ARLINGTON, Texas--The Angels' hopes for a .500 season came to an end on a sweaty Texas night with dozens of slippery baseballs.
The Angels lost, 5-3, to the Texas Rangers on Friday night, dropping to 78-82 and ensuring their second losing season in the past 10 years.
The latest loss in a frustrating season included C.J. Wilson's claim that his sloppy outing was partly because of the baseballs. Wilson, who gave up three runs in six innings, said he was repeatedly given baseballs that seemed to be fresh out of the box. Normally, balls are rubbed with mud to reduce the shine and slickness.
"I told the clubbie, 'Dude, these balls are getting really bad. Someone might get hit in the teeth,'" Wilson said. "My ball moves a lot already. When the ball is slippery, it's even worse."
Wilson threw three wild pitches, hit two batters and walked one in a nightmare third inning.
Wilson, who spent his entire career with the Rangers before signing with the Angels two years ago, suggested "it's not a coincidence" that he was given subpar baseballs. The balls are normally rubbed by an employee of the home team who works in the umpires room. Manager Mike Scioscia said he thought the Rangers were having the same problem, though.
Wilson made an adjustment after the third inning -- relying more on his fastball and changeup that didn't require the same grip as his slider -- and got the game to the bullpen tied, 3-3. But Juan Gutierrez was charged with two runs in the seventh.
Scioscia said finishing .500 would not have changed anything about the Angels season.
"The fact we're going to end up with a losing record is always disappointing," he said, "but we've known for a while what lies ahead of us, and we need to get after it."
The emergence of Garrett Richards has been one of the most encouraging signs of the second half for the Angels.
And, if you ask Richards, one of the reasons for it is pitching coach Mike Butcher.
"He helped me out a lot, not only with the physical part of throwing a baseball, but with the mentality and being able to understand how to pitch to guys," Richards said.
By giving credit to Butcher, Richards is endorsing a coach who a few months ago was facing much public scrutiny over the the performance of the pitching staff.
To hear Richards tell it, though, it was criticism Butcher did not deserve.
"He keeps everything simple," Richards said. "Everyone throws the baseball different, and he understands that. He knows everybody is not the same. He doesn't make you over-think. For me personally, his way of translating what he's trying to get across is really easy to understand. The communication part is good."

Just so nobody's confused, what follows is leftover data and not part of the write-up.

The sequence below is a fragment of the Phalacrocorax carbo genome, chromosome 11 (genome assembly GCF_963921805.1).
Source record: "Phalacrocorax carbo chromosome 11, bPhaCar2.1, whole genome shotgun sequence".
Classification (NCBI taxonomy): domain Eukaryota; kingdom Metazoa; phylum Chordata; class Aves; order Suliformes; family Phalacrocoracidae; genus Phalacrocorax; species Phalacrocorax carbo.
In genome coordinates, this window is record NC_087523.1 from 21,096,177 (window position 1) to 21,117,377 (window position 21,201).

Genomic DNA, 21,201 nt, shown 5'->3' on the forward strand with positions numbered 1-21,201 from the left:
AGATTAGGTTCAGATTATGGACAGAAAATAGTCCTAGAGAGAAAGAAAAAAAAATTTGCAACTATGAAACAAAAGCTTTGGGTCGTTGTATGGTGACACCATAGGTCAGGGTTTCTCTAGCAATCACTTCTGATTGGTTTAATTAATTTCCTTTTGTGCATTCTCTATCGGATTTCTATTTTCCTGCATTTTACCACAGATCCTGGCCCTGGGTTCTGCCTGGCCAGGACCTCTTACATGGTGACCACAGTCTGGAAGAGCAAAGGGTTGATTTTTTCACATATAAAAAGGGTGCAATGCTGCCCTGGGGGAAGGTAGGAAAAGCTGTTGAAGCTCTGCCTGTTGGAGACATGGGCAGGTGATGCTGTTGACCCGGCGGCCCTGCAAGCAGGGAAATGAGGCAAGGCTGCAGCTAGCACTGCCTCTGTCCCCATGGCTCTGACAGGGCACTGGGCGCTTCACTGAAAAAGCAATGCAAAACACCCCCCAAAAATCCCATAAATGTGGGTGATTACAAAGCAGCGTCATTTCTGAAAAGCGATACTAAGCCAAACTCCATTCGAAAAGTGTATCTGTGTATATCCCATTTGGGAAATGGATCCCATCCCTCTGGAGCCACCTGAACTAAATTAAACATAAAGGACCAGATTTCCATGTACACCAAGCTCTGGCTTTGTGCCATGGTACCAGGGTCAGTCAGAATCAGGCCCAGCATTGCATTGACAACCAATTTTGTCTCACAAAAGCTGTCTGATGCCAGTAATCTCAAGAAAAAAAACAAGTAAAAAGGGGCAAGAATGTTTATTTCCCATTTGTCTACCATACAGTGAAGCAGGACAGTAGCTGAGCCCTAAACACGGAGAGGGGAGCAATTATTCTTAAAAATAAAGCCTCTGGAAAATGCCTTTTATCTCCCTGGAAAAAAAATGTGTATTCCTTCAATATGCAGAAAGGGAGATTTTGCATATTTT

As a group, Angels pitchers have made an impressive turnaround late in the season. The Angels had a 4.83 ERA on May 18, and it's been gradually coming down ever since. Their ERA since Aug. 23 is 3.16.
Jerome Williams, who finished strong after a rough July and August, said Butcher deserves some of the credit for the staff improvement.
"He gives good info," Williams said. "He's a good pitching coach. A lot of people gave him heat for (the struggles), but he's only out there to help us. We're the ones out there throwing the ball. Whatever info he gives us, we go out there and try to do it. Sometimes it doesn't work and it's on us, not on him."
Butcher, 48, conceded that part of the reason for the staff's improvement is simply that the top pitchers are finally healthy. Jered Weaver and Jason Vargas each missed about two months. Both have been in the rotation since early August.
"We started out a little rough, but they have pitched well of late," Butcher said. "I think a lot of it has to do with health."
Butcher, who is in his seventh season as the Angels pitching coach, said he's never been worried about his job. He has a contract for next season
"I have never coached to cover my butt," Butcher said. "Never have. Never will. I do my job. The guys have to go out and perform at a high level."
Saturday's game was moved to 9 a.m. PDT to avoid rain showers projected to move into the area later Saturday afternoon and evening.
It's rare for a game time to be changed, but with this being the second-to-last day of the season and the Rangers being in the pennant race, it was deemed in the best interests of the game that the teams take whatever measures necessary to avoid a doubleheader on the final day.
Richards, who is scheduled to start for the Angels, was expected to leave the ballpark during Friday night's game so he could get a good night's rest.
This is the Angels' earliest start time since they played at 10 a.m. in Boston on Patriot's Day in 2007. The Red Sox annually play an early game that day because of the Boston Marathon.
J.B. Shuck was not in the lineup a day after he sprained his right ankle. Shuck said he was feeling better, though. He did pinch-hit in the ninth inning, grounding out to second base. ...
Mike Trout tied the Angels record for reaching base safely when he reached for the 305th time. Darin Erstad set the record in 2000.
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